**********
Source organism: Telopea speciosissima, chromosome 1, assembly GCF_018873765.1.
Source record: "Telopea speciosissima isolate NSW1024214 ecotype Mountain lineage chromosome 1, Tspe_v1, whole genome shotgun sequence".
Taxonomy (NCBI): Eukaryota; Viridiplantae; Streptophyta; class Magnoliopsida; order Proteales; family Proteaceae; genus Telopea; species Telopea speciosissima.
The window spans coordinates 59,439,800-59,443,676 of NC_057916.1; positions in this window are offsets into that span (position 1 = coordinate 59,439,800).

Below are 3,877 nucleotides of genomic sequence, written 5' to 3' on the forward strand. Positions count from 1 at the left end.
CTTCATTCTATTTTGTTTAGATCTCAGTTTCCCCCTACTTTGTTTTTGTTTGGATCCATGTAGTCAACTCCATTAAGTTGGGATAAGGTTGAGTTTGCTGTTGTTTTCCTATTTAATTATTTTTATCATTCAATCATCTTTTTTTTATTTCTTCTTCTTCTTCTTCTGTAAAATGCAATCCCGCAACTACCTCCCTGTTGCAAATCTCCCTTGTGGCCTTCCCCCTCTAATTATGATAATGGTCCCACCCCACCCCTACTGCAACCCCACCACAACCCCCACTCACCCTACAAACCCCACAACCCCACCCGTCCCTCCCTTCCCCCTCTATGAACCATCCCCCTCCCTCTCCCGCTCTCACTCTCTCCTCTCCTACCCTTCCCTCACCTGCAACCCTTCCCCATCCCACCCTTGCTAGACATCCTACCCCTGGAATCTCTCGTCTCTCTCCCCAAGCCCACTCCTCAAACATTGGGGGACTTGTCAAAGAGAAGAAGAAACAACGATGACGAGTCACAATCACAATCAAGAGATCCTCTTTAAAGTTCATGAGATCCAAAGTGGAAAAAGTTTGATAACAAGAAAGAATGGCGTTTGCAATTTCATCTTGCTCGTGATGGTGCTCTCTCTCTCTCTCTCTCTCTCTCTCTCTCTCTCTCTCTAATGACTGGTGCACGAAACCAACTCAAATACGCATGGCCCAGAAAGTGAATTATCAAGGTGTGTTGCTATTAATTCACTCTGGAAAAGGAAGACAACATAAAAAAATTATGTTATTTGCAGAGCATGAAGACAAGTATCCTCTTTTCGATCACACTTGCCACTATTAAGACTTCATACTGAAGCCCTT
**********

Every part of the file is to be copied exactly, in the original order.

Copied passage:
Source organism: Telopea speciosissima, chromosome 1, assembly GCF_018873765.1.
Source record: "Telopea speciosissima isolate NSW1024214 ecotype Mountain lineage chromosome 1, Tspe_v1, whole genome shotgun sequence".
Taxonomy (NCBI): Eukaryota; Viridiplantae; Streptophyta; class Magnoliopsida; order Proteales; family Proteaceae; genus Telopea; species Telopea speciosissima.
The window spans coordinates 59,439,800-59,443,676 of NC_057916.1; positions in this window are offsets into that span (position 1 = coordinate 59,439,800).

Below are 3,877 nucleotides of genomic sequence, written 5' to 3' on the forward strand. Positions count from 1 at the left end.
CTTCATTCTATTTTGTTTAGATCTCAGTTTCCCCCTACTTTGTTTTTGTTTGGATCCATGTAGTCAACTCCATTAAGTTGGGATAAGGTTGAGTTTGCTGTTGTTTTCCTATTTAATTATTTTTATCATTCAATCATCTTTTTTTTATTTCTTCTTCTTCTTCTTCTGTAAAATGCAATCCCGCAACTACCTCCCTGTTGCAAATCTCCCTTGTGGCCTTCCCCCTCTAATTATGATAATGGTCCCACCCCACCCCTACTGCAACCCCACCACAACCCCCACTCACCCTACAAACCCCACAACCCCACCCGTCCCTCCCTTCCCCCTCTATGAACCATCCCCCTCCCTCTCCCGCTCTCACTCTCTCCTCTCCTACCCTTCCCTCACCTGCAACCCTTCCCCATCCCACCCTTGCTAGACATCCTACCCCTGGAATCTCTCGTCTCTCTCCCCAAGCCCACTCCTCAAACATTGGGGGACTTGTCAAAGAGAAGAAGAAACAACGATGACGAGTCACAATCACAATCAAGAGATCCTCTTTAAAGTTCATGAGATCCAAAGTGGAAAAAGTTTGATAACAAGAAAGAATGGCGTTTGCAATTTCATCTTGCTCGTGATGGTGCTCTCTCTCTCTCTCTCTCTCTCTCTCTCTCTCTCTCTCTAATGACTGGTGCACGAAACCAACTCAAATACGCATGGCCCAGAAAGTGAATTATCAAGGTGTGTTGCTATTAATTCACTCTGGAAAAGGAAGACAACATAAAAAAATTATGTTATTTGCAGAGCATGAAGACAAGTATCCTCTTTTCGATCACACTTGCCACTATTAAGACTTCATACTGAAGCCCTT